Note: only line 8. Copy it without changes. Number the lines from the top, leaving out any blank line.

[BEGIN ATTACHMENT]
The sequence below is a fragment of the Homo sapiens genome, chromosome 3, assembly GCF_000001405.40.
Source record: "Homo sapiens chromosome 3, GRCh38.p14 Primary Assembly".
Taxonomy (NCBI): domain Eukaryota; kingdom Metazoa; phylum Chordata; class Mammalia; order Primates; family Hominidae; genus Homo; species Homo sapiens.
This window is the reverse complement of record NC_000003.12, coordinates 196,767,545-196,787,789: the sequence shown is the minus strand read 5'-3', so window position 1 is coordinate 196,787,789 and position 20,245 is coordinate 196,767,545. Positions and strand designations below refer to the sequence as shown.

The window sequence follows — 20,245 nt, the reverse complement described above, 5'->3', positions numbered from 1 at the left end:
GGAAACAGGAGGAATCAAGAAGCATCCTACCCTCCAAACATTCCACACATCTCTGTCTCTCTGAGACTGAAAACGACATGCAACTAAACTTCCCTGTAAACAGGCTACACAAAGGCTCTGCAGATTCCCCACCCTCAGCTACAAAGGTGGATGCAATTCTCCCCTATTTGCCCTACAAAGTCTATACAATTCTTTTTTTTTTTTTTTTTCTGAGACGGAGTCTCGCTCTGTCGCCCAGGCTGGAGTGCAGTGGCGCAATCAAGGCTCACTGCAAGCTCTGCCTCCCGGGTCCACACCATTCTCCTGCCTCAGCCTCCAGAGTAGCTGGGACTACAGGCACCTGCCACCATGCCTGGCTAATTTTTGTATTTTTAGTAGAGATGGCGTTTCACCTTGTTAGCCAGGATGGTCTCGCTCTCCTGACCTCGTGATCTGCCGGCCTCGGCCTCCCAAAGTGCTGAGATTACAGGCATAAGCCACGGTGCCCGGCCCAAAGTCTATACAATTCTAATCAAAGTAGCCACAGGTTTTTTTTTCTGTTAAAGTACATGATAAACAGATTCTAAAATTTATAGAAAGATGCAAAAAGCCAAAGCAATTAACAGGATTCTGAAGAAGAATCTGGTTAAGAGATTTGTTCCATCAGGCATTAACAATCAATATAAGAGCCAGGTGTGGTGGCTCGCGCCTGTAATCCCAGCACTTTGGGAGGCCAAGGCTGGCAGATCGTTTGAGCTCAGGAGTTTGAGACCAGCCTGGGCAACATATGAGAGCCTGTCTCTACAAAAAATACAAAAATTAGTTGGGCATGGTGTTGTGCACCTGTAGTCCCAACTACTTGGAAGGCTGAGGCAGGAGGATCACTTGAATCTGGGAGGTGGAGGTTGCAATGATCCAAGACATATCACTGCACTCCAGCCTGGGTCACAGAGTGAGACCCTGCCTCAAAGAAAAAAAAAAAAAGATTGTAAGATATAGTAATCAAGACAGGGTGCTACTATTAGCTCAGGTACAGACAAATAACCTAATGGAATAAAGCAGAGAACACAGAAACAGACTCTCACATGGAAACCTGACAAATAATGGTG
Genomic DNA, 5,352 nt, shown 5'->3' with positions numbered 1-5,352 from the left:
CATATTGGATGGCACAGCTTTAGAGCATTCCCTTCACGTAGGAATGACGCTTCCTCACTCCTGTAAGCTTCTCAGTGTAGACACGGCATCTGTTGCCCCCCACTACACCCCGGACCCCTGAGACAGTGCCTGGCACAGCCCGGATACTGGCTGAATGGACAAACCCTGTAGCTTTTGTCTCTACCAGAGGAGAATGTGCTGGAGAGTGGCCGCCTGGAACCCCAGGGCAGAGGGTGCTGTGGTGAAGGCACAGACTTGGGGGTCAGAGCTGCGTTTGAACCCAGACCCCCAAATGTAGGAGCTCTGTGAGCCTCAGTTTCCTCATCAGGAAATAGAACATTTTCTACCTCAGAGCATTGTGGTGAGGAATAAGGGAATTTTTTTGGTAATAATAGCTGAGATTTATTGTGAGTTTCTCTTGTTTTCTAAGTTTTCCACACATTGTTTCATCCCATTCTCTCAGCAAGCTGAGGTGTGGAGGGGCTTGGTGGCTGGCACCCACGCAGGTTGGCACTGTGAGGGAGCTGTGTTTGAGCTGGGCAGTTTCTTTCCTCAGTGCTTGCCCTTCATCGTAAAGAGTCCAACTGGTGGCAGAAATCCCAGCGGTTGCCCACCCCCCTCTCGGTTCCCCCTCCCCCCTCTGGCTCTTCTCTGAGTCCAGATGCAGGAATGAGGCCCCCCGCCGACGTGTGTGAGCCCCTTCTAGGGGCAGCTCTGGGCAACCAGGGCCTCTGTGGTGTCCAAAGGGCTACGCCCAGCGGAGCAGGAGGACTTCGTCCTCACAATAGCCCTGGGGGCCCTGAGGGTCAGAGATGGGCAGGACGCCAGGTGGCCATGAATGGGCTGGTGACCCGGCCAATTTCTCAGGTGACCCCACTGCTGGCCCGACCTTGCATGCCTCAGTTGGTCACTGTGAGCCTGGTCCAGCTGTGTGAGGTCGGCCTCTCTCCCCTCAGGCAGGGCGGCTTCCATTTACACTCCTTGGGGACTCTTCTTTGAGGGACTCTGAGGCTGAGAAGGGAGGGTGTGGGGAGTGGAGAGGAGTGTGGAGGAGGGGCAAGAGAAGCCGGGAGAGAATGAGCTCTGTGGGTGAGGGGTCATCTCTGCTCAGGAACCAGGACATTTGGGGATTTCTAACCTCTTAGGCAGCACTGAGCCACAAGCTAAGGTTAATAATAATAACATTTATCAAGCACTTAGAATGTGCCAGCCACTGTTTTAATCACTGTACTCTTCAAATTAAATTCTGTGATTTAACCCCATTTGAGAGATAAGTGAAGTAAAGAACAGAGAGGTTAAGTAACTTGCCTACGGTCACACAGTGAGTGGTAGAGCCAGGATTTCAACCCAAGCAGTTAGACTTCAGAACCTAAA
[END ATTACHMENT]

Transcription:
CATATTGGATGGCACAGCTTTAGAGCATTCCCTTCACGTAGGAATGACGCTTCCTCACTCCTGTAAGCTTCTCAGTGTAGACACGGCATCTGTTGCCCCCCACTACACCCCGGACCCCTGAGACAGTGCCTGGCACAGCCCGGATACTGGCTGAATGGACAAACCCTGTAGCTTTTGTCTCTACCAGAGGAGAATGTGCTGGAGAGTGGCCGCCTGGAACCCCAGGGCAGAGGGTGCTGTGGTGAAGGCACAGACTTGGGGGTCAGAGCTGCGTTTGAACCCAGACCCCCAAATGTAGGAGCTCTGTGAGCCTCAGTTTCCTCATCAGGAAATAGAACATTTTCTACCTCAGAGCATTGTGGTGAGGAATAAGGGAATTTTTTTGGTAATAATAGCTGAGATTTATTGTGAGTTTCTCTTGTTTTCTAAGTTTTCCACACATTGTTTCATCCCATTCTCTCAGCAAGCTGAGGTGTGGAGGGGCTTGGTGGCTGGCACCCACGCAGGTTGGCACTGTGAGGGAGCTGTGTTTGAGCTGGGCAGTTTCTTTCCTCAGTGCTTGCCCTTCATCGTAAAGAGTCCAACTGGTGGCAGAAATCCCAGCGGTTGCCCACCCCCCTCTCGGTTCCCCCTCCCCCCTCTGGCTCTTCTCTGAGTCCAGATGCAGGAATGAGGCCCCCCGCCGACGTGTGTGAGCCCCTTCTAGGGGCAGCTCTGGGCAACCAGGGCCTCTGTGGTGTCCAAAGGGCTACGCCCAGCGGAGCAGGAGGACTTCGTCCTCACAATAGCCCTGGGGGCCCTGAGGGTCAGAGATGGGCAGGACGCCAGGTGGCCATGAATGGGCTGGTGACCCGGCCAATTTCTCAGGTGACCCCACTGCTGGCCCGACCTTGCATGCCTCAGTTGGTCACTGTGAGCCTGGTCCAGCTGTGTGAGGTCGGCCTCTCTCCCCTCAGGCAGGGCGGCTTCCATTTACACTCCTTGGGGACTCTTCTTTGAGGGACTCTGAGGCTGAGAAGGGAGGGTGTGGGGAGTGGAGAGGAGTGTGGAGGAGGGGCAAGAGAAGCCGGGAGAGAATGAGCTCTGTGGGTGAGGGGTCATCTCTGCTCAGGAACCAGGACATTTGGGGATTTCTAACCTCTTAGGCAGCACTGAGCCACAAGCTAAGGTTAATAATAATAACATTTATCAAGCACTTAGAATGTGCCAGCCACTGTTTTAATCACTGTACTCTTCAAATTAAATTCTGTGATTTAACCCCATTTGAGAGATAAGTGAAGTAAAGAACAGAGAGGTTAAGTAACTTGCCTACGGTCACACAGTGAGTGGTAGAGCCAGGATTTCAACCCAAGCAGTTAGACTTCAGAACCTAAA